Verification must occur in a face-to-face setting, where the verifier personally meets the client. The process is detailed and includes specific document requirements, which vary for Australian citizens/residents and those who are not. When engaging an Identity Agent, the agent is required to provide a certification as per Schedule 9 of the MPR.

Model Participation Rules Version 6

The latest version of the rules can be found on the ARNECC website. It's essential for professionals in the field to stay updated with these rules to maintain the highest standards of legal compliance.

Release of Title Deeds

The MPR also outlines procedures for the release of Title Deeds, whether in paper or electronic form. Following the Verification of Identity standard is imperative in these processes to prevent fraud and ensure the legitimacy of the transaction.

Execution of Registry Instruments in Victoria

In the conveyancing landscape of Victoria, the execution of registry instruments is governed by specific authorisation guidelines. These guidelines define who is legally permitted to sign registry instruments, ensuring that every transaction adheres to the highest standards of legal compliance and integrity.

Authorised Signatories

  1. Australian Legal Practitioners and Law Practices: This category includes Australian Legal Practitioners, their locums, and contractors, as well as interstate registered Australian Legal Practitioners. Supervised Licensed Conveyancer employees and supervised non practitioner employees also fall under this category.

  2. Licensed Conveyancers including Conveyancing Practices: Licensed Conveyancers, along with their supervised non practitioner employees, locums, and contractors, are authorised. Additionally, interstate registered Licensed Conveyancers who have been granted mutual recognition are included.

Certifications as to Identity

A crucial element in the process is the certification of identity. Subscribers are responsible for ensuring that the client is a legal entity and holds the appropriate rights for the transaction. In the PEXA (Property Exchange Australia) system, subscribers are required to make several certifications. These include verifying the completeness and accuracy of the Settlement Statement, ensuring the identity of the transacting party, confirming the completion of a 'Client Authorisation' for the transaction, and asserting that the registry instrument or document is correct and complies with relevant laws and prescribed requirements.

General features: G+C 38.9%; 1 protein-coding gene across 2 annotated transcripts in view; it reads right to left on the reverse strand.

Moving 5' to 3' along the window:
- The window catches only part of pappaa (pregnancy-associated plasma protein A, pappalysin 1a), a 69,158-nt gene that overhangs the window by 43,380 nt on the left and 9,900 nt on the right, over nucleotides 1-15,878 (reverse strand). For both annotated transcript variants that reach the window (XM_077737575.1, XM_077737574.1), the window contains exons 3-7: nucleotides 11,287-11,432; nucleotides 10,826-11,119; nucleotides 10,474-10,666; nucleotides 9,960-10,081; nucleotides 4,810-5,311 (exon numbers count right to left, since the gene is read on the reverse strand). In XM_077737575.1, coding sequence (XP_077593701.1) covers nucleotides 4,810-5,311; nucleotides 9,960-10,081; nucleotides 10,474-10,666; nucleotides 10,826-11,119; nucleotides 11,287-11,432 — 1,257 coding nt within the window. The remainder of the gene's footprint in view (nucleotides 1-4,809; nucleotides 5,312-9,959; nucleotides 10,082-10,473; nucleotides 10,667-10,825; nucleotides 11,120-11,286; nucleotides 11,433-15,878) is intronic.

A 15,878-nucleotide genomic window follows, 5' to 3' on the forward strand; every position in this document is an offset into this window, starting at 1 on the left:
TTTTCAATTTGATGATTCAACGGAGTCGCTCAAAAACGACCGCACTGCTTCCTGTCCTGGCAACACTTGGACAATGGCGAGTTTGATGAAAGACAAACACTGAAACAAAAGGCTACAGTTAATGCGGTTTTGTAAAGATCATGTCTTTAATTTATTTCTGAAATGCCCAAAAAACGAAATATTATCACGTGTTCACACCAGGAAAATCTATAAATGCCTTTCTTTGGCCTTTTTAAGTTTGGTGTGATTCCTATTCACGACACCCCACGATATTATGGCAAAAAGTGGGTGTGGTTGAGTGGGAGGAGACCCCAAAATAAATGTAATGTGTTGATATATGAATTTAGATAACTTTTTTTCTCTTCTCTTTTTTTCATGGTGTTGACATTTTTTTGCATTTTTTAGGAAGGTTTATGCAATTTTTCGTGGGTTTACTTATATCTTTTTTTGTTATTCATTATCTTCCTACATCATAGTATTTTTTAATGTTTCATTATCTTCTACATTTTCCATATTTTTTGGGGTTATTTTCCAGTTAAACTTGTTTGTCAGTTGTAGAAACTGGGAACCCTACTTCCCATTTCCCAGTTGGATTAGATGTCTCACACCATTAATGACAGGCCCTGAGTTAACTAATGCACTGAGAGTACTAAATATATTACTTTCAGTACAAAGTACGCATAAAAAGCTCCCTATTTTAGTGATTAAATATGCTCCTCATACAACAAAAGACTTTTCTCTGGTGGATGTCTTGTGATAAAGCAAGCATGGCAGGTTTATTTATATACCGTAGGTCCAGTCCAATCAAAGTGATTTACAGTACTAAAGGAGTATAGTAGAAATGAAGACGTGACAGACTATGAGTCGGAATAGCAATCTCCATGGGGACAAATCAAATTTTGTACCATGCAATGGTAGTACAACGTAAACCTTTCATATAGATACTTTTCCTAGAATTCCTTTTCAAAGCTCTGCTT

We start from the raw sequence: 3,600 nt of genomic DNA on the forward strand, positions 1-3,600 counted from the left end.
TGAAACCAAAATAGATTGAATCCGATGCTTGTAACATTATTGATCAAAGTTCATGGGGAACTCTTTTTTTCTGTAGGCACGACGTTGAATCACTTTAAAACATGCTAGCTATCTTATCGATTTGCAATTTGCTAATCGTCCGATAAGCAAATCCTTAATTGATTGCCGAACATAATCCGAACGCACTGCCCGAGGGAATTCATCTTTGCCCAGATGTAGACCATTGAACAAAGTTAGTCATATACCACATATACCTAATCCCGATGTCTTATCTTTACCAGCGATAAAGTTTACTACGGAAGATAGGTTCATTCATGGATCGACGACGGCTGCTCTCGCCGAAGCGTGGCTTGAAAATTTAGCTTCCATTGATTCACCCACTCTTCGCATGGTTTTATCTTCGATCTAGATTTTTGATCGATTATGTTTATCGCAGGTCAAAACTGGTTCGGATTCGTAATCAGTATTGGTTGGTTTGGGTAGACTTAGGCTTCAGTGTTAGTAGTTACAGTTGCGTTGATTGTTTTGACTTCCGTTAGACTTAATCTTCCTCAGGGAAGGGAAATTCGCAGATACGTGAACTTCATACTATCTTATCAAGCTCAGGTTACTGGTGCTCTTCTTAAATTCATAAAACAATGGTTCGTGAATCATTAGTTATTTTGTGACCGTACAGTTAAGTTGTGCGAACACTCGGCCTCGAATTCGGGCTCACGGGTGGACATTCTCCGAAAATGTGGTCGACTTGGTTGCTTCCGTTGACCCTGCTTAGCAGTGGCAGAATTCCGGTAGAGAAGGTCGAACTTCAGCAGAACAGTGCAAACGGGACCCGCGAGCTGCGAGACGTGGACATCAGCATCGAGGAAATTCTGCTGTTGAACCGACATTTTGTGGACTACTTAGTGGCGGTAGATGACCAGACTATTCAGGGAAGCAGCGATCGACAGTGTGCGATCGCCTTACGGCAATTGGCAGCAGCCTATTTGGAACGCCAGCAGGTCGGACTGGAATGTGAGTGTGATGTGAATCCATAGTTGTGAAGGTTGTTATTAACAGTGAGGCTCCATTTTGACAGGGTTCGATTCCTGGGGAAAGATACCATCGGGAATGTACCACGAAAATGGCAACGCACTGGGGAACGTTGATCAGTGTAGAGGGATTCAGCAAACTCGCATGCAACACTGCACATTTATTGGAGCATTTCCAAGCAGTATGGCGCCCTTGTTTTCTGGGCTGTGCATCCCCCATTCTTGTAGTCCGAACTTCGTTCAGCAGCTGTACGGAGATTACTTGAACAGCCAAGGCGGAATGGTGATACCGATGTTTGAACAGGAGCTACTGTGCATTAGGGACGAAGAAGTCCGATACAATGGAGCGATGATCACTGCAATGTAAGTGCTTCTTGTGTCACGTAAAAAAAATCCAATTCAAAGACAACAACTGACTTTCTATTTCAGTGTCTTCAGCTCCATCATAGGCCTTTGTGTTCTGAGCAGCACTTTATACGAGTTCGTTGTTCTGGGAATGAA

In cases where a Notice of Acquisition is necessary, subscribers also certify its correctness and compliance. Importantly, subscribers are obligated to retain supporting evidence for a minimum of seven years and must be prepared to present this evidence in a Compliance Examination or legal proceedings.

Maintaining Compliance and Avoiding Fraud

In the conveyancing sector, stringent adherence to compliance standards is not just a legal requirement; it's a vital safeguard against the ever-present risk of fraud. Ensuring compliance and taking proactive steps to prevent fraudulent activities are paramount for protecting all parties involved in property transactions.

Upholding Verification Standards

At the heart of compliance is the rigorous application of verification standards. These standards are designed to meticulously confirm the identities of the parties involved and the legitimacy of their claims and rights in a transaction. Adhering to these standards is not just about following rules; it's about instilling trust and security in every transaction.

Documentation and Evidence

For conveyancers and legal practitioners, maintaining an exhaustive record of all documents and evidence is crucial. This includes a fully completed Client Authorisation form, evidence of identity verification, confirmation of the right to deal, and any other prescribed requirement. The retention of such evidence, whether in electronic or paper format, is not only a regulatory requirement but also a critical component of risk management, especially in the event of a compliance audit or court action.

Secure Storage and Accessibility

The secure storage of all relevant documents and evidence is equally important. Professionals must ensure that all records are not only safely stored but also readily accessible when needed, be it for a compliance audit or legal proceedings.


In conclusion, the Client Authorisation Form and the associated compliance procedures play a pivotal role in the integrity and security of conveyancing transactions. Adhering to these standards not only ensures legal compliance but also provides a robust defence against fraud. At Pearson Chambers Conveyancing, we are committed to upholding these standards, providing our clients with secure, transparent, and professional conveyancing services. For expert guidance and assistance in your property transactions, reach out to us at Pearson Chambers Conveyancing. Contact us at 0421 058 106, email contact@pearsonchambers.com.au, or visit our website at www.pearsonchambers.com.au.